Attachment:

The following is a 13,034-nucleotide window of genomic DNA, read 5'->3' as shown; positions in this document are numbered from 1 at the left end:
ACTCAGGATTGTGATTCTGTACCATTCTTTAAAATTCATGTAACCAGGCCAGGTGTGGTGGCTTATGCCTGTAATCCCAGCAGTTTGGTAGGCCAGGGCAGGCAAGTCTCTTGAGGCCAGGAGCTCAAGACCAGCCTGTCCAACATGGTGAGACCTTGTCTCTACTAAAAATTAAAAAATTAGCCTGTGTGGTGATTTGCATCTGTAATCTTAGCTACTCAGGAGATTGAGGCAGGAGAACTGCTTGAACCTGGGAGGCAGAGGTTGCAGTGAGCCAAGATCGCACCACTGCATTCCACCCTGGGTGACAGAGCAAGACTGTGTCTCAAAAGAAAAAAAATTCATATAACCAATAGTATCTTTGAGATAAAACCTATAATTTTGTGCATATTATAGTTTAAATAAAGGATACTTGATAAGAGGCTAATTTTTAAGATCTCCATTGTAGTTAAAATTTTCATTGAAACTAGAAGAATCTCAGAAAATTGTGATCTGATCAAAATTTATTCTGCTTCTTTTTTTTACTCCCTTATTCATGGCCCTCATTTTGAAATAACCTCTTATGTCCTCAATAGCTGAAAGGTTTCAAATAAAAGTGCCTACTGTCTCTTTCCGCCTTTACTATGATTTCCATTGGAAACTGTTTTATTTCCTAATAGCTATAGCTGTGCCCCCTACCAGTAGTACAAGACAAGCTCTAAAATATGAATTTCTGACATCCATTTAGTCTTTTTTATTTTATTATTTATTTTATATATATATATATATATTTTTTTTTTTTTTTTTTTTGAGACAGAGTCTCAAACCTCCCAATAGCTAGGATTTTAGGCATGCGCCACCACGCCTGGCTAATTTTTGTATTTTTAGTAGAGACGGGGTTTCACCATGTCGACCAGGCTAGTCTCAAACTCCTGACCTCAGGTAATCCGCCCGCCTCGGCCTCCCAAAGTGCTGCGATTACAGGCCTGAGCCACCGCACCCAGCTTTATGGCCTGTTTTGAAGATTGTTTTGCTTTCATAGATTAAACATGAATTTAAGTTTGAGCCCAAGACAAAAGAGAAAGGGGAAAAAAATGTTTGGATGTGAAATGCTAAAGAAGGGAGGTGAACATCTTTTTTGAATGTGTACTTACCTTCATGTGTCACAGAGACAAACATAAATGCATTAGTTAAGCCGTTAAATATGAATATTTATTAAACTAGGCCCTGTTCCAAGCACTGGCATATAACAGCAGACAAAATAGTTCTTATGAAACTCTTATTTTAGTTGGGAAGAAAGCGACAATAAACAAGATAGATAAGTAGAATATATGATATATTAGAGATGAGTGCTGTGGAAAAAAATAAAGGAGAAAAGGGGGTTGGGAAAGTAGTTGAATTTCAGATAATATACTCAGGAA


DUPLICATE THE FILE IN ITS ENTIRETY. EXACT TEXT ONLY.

The following is a 13,034-nucleotide window of genomic DNA, read 5'->3' as shown; positions in this document are numbered from 1 at the left end:
ACTCAGGATTGTGATTCTGTACCATTCTTTAAAATTCATGTAACCAGGCCAGGTGTGGTGGCTTATGCCTGTAATCCCAGCAGTTTGGTAGGCCAGGGCAGGCAAGTCTCTTGAGGCCAGGAGCTCAAGACCAGCCTGTCCAACATGGTGAGACCTTGTCTCTACTAAAAATTAAAAAATTAGCCTGTGTGGTGATTTGCATCTGTAATCTTAGCTACTCAGGAGATTGAGGCAGGAGAACTGCTTGAACCTGGGAGGCAGAGGTTGCAGTGAGCCAAGATCGCACCACTGCATTCCACCCTGGGTGACAGAGCAAGACTGTGTCTCAAAAGAAAAAAAATTCATATAACCAATAGTATCTTTGAGATAAAACCTATAATTTTGTGCATATTATAGTTTAAATAAAGGATACTTGATAAGAGGCTAATTTTTAAGATCTCCATTGTAGTTAAAATTTTCATTGAAACTAGAAGAATCTCAGAAAATTGTGATCTGATCAAAATTTATTCTGCTTCTTTTTTTTACTCCCTTATTCATGGCCCTCATTTTGAAATAACCTCTTATGTCCTCAATAGCTGAAAGGTTTCAAATAAAAGTGCCTACTGTCTCTTTCCGCCTTTACTATGATTTCCATTGGAAACTGTTTTATTTCCTAATAGCTATAGCTGTGCCCCCTACCAGTAGTACAAGACAAGCTCTAAAATATGAATTTCTGACATCCATTTAGTCTTTTTTATTTTATTATTTATTTTATATATATATATATATATTTTTTTTTTTTTTTTTTTTGAGACAGAGTCTCAAACCTCCCAATAGCTAGGATTTTAGGCATGCGCCACCACGCCTGGCTAATTTTTGTATTTTTAGTAGAGACGGGGTTTCACCATGTCGACCAGGCTAGTCTCAAACTCCTGACCTCAGGTAATCCGCCCGCCTCGGCCTCCCAAAGTGCTGCGATTACAGGCCTGAGCCACCGCACCCAGCTTTATGGCCTGTTTTGAAGATTGTTTTGCTTTCATAGATTAAACATGAATTTAAGTTTGAGCCCAAGACAAAAGAGAAAGGGGAAAAAAATGTTTGGATGTGAAATGCTAAAGAAGGGAGGTGAACATCTTTTTTGAATGTGTACTTACCTTCATGTGTCACAGAGACAAACATAAATGCATTAGTTAAGCCGTTAAATATGAATATTTATTAAACTAGGCCCTGTTCCAAGCACTGGCATATAACAGCAGACAAAATAGTTCTTATGAAACTCTTATTTTAGTTGGGAAGAAAGCGACAATAAACAAGATAGATAAGTAGAATATATGATATATTAGAGATGAGTGCTGTGGAAAAAAATAAAGGAGAAAAGGGGGTTGGGAAAGTAGTTGAATTTCAGATAATATACTCAGGAA